Governments are the only organizations that can legally use force against peaceful people.  We created our government to use force, if necessary, to protect our fundamental right to life, liberty, property, and the pursuit of happiness.  Government force should not be used to make peaceful people act against their own religious beliefs – no matter how good the cause or the intentions.

By the way, I am a peaceful, honest, pro-choice, atheist, libertarian.

Our government is spying on us.

Should there be some limit to government spying on we citizens?  Remember, we the people created our government to protect our lives, our liberty, and our property.  We granted only limited powers to our government.  We retained for ourselves and the States all powers not specifically granted to the federal government in the Constitution.  We believe that people are innocent unless proven guilty and that there needs to be some “probable cause” before our government is allowed to search our property or intrude into our private lives.  A key question is: Should private data that is held by third parties be subject to search without any probable cause?  Specifically, should our government be able to “scoop up” data related to our phone calls, internet activity, or banking activity without a specific warrant based on probable cause.  Today, the answer appears to be yes, our government can do that to us.  I think the answer should be no.  I understand that if the answer is no, that it will be more difficult for our government to protect us from terrorists.  The price of freedom and liberty is not free.  Along with our freedom, including privacy, comes risks: risks from which our government may not be able to protect us.  At the same time, the history of humankind is littered with oppression of people by their governments.  That is why our founding fathers intentionally made it difficult for our government to expand its powers.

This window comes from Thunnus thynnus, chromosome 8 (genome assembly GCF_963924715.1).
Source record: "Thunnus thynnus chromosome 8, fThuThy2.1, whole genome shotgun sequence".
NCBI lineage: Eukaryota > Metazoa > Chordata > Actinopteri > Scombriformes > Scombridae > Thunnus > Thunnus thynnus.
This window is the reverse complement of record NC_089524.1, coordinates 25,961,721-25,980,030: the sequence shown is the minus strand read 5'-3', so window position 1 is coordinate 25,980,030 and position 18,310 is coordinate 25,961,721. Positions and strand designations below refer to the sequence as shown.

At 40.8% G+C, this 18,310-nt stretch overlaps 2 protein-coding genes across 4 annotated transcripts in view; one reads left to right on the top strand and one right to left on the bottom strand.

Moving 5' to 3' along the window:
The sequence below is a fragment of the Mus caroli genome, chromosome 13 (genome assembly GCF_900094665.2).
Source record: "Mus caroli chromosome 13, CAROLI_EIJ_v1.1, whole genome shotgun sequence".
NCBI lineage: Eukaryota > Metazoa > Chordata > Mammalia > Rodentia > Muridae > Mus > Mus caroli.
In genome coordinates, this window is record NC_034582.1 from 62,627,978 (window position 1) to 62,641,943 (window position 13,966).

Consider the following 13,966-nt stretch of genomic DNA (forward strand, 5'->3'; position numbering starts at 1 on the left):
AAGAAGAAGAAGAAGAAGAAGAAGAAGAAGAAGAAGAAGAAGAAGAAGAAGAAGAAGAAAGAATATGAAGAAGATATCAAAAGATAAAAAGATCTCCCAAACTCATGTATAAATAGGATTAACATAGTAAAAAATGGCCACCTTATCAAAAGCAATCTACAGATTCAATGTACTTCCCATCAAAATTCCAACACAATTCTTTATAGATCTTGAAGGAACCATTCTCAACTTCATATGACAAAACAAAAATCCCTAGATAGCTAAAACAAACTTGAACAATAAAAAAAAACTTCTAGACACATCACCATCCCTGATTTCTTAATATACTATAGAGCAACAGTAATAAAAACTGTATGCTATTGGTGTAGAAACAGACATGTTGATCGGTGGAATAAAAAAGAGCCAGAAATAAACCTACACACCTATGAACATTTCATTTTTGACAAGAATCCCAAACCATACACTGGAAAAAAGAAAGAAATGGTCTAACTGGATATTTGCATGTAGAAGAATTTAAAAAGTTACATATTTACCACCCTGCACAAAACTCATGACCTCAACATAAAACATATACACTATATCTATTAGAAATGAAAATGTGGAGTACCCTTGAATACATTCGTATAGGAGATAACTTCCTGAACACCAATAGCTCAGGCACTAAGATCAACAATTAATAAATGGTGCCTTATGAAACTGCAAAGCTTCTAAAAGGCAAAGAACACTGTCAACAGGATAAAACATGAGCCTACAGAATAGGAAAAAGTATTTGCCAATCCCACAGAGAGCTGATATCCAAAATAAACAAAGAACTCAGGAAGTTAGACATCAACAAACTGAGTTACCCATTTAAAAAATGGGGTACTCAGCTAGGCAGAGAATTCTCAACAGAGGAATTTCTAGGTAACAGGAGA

Income inequality is not the problem.

Income inequality is not a problem in and of itself.  As long a people earn their income through honest, peaceful and voluntary exchange, then there is no moral reason for our government to redistribute that wealth.  What is a problem is when government places its thumb on the scale and unfairly helps the rich to get richer, or hurts the poor and makes them poorer.  To the extent that a person gains wealth by unequal preferential treatment by government, it is morally correct for government to use its force to take away that wealth.

One good example of the many unfair government policies that wrongly favor the rich is the special low income tax rate on “carried interest” income earned by hedge fund managers.  They call it carried interest, but it is nothing more than a bonus based on performance.   In any other situation, this type of income is taxed at regular income tax rates. Somehow, hedge fund managers have sold politicians on the idea that carried interest is a special kind of income that should be taxed at lower rates.  Another example is the Oil Depletion Allowance for oil companies.  Another is farm subsidies for rich farmers.  We do not need to raise tax rates on ordinary income, we do need to do away with the unfair preferences, tax breaks, and subsidies that go mostly to the wealthy.

A good example of government policy that hurts poor people is that of keeping interest rates low in order to prop up housing prices.  If housing prices had been allowed to fall to their free market levels, housing would be much more affordable for poor people.  Instead, our government tries to fix the problem that it helped to create (unaffordable housing) by giving rent subsidies to the poor – creating more dependency on government, but not fixing the underlying causes of the problem.